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The Encyclopedia of Chicago Hardcover – October 15, 2004
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*Starred Review* Developed over the last 10 years by the Newberry Library with the cooperation of the Chicago Historical Society, the monumental Encyclopedia of Chicago will be the definitive historical reference source on Chicago for years to come. Funding from the National Endowment for the Humanities, the John D and Catherine T. MacArthur Foundation, the City of Chicago, the state of Illinois, and three major Chicago corporations helped ensure a very reasonable price. Some 633 experts from across the U.S. wrote the more than 1,400 entries. The encyclopedia is enhanced with numerous photos, engravings, and maps.
Entries treat such topics as Acting, ensemble; Agrarian movements; Annexation; Chicago Symphony Orchestra; Literary images of Chicago; Machine politics; and much, much more. Besides encompassing Chicago history, ethnic groups, businesses, cultural institutions, sports, crime, architecture, religions, and other topics, the editors wanted to have the broadest geographic coverage. In addition to the 77 recognized Chicago neighborhoods, 298 suburban municipalities in the six surrounding counties in northern Illinois and two in northern Indiana are covered. Biographical entries of prominent Chicagoans are not included since these would duplicate information in such readily available sources as the American National Biography (Oxford, 1999) and Woman Building Chicago, 1790-1990 (Indiana Univ., 2001). Instead there is a "Biographical Dictionary" at the end of the book that lists 2,000 deceased Chicagoans with short entries noting birth, death, and occupation. There is also a separate "Dictionary of Leading Chicago Businesses, 1820-2000" that offers brief historical summaries for 236 for-profit companies. Important companies are also discussed in entries on significant industry sectors such as Clothing and garment manufacturing, Department stores, Iron and steel, and transportation. These entries are very detailed and give a complete history of each industry and its place in Chicago.
The encyclopedia is set up in an A-Z format with three types of entries--broad essays of 1,000 to 4,000 words, midlevel entries of 200 to 1,000 words, and basic entries of 200 words. The broad essays give an overview and synthesize scholarship on a subject, while the basic entries focus on a specific event or institution and give brief information to identify what it is and why it is important. The midlevel entries are meant to fill in the gaps left by the broad essays and give more analysis than is found in the basic entries. All entries are signed and cross-referenced and list a bibliography of related books and articles for further reading. The work also features 21 long interpretative essays that reflect recent scholarship in urban history (for example, Racism, ethnicity, and white identity; Street life); numerous sidebars that offer varying viewpoints on different topics; a time line of Chicago history; a list of Chicago mayors; historical population statistics for all municipalities; several inserts with color photos and maps; and a comprehensive 60-page index. Fifty-six maps cover topics such as blues clubs in Chicago, Chicago's Deep Tunnel system, Indian settlement patterns in 1830, street railways in 1890, and movie theaters in Chicago in 1926, 1937, and 2002. A notable feature of the volume is the 400 thumbnail maps that show where each municipality and neighborhood is located in the Chicagoland region.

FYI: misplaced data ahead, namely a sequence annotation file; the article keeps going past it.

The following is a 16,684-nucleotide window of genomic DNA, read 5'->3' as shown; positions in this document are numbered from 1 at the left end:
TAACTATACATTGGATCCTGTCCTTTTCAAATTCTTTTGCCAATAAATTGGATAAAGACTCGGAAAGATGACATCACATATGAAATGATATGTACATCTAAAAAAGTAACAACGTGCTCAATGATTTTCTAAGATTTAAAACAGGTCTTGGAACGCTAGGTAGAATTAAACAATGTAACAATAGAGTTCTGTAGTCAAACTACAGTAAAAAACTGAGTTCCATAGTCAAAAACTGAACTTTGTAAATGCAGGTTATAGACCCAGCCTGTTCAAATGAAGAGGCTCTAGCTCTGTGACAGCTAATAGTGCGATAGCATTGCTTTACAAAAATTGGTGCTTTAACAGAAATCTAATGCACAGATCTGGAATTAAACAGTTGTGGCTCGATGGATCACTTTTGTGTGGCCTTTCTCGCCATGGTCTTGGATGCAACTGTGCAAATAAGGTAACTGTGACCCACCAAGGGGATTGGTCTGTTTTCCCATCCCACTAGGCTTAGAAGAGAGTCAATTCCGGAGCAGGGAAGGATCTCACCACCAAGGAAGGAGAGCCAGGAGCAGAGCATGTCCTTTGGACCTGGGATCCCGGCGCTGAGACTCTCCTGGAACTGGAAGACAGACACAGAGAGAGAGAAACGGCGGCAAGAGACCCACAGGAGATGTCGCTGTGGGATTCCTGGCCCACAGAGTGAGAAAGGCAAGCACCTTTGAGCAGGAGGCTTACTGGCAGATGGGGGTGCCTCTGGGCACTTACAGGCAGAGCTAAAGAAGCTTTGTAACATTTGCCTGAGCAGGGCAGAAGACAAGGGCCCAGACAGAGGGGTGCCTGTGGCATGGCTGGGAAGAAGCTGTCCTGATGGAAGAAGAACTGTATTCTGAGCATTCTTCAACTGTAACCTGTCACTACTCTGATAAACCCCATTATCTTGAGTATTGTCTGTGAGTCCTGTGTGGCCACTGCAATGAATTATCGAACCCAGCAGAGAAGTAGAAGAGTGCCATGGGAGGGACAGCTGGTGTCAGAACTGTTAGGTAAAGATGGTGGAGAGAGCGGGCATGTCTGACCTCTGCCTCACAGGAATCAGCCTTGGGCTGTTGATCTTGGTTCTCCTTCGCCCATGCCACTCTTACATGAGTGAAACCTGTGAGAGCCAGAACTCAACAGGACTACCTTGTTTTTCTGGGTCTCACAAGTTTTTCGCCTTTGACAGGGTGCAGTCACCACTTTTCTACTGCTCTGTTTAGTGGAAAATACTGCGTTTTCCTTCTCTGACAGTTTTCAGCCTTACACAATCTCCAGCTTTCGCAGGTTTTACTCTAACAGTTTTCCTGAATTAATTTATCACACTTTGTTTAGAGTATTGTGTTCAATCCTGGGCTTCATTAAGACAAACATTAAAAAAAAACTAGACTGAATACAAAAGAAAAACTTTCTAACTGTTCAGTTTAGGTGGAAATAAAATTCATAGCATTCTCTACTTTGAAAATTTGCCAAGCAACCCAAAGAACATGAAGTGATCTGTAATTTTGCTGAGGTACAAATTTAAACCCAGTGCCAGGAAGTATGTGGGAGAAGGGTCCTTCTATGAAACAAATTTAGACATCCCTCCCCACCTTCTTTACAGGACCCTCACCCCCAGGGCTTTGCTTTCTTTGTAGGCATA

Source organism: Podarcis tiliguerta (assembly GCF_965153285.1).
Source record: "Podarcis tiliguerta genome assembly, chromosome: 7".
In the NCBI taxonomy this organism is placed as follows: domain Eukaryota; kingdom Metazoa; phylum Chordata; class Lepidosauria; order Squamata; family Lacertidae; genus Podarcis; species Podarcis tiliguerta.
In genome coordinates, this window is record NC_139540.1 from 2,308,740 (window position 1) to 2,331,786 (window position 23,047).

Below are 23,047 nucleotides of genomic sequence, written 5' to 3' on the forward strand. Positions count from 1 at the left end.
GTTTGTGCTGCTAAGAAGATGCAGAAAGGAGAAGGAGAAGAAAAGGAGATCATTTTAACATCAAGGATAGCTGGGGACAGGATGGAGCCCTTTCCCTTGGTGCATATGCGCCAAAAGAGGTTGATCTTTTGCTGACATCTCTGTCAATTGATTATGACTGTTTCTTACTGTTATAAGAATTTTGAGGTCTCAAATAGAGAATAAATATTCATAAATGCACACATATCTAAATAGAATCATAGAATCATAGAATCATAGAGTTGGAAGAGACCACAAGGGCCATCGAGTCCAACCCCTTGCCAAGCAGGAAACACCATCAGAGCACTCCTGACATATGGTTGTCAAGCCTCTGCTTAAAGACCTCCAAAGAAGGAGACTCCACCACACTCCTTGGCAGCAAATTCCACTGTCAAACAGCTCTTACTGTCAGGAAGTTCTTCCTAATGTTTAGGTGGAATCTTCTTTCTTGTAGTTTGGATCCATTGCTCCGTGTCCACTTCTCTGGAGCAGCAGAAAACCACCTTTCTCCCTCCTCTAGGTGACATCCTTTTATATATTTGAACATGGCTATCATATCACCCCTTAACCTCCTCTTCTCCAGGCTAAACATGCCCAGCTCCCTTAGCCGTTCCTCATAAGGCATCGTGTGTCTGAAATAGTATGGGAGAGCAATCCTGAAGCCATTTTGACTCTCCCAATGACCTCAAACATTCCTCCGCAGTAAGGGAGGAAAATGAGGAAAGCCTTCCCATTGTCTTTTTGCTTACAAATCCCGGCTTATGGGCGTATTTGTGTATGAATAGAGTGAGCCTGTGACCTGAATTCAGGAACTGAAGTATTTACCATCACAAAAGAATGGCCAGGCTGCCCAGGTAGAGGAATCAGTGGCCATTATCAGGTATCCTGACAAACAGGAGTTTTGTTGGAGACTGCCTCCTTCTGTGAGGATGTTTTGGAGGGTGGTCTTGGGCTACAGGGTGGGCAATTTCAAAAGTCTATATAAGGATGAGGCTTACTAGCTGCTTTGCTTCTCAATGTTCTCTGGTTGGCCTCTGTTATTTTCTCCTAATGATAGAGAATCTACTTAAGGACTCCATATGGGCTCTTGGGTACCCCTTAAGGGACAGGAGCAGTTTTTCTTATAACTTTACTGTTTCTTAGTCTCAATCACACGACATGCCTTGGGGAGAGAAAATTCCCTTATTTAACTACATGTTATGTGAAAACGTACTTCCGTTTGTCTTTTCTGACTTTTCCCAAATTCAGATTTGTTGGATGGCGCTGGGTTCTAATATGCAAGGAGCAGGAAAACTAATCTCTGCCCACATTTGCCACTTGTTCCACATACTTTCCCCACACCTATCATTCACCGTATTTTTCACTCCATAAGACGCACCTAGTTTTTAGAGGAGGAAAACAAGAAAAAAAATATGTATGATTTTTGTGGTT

The scope of entries and their readability make the encyclopedia outstanding. All ideas, facts, people, and places are explained fully and in terms high-school and general readers can understand. This is a superb ready-reference work on Chicago, a good starting point for students doing research, and just a wonderful book to browse through. There is no other source that contains the breadth and depth of information found here. The Encyclopedia of Chicago is a must purchase for every academic, public, and school library in Illinois. Academic and large public libraries across the U.S. will want it as well. Merle Jacob
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Personal accounts of Chicago's history which you can't get from an ordinary book/encyclopedia.
Just about every topic you can imagine is covered and the impact it had on the region's history and culture.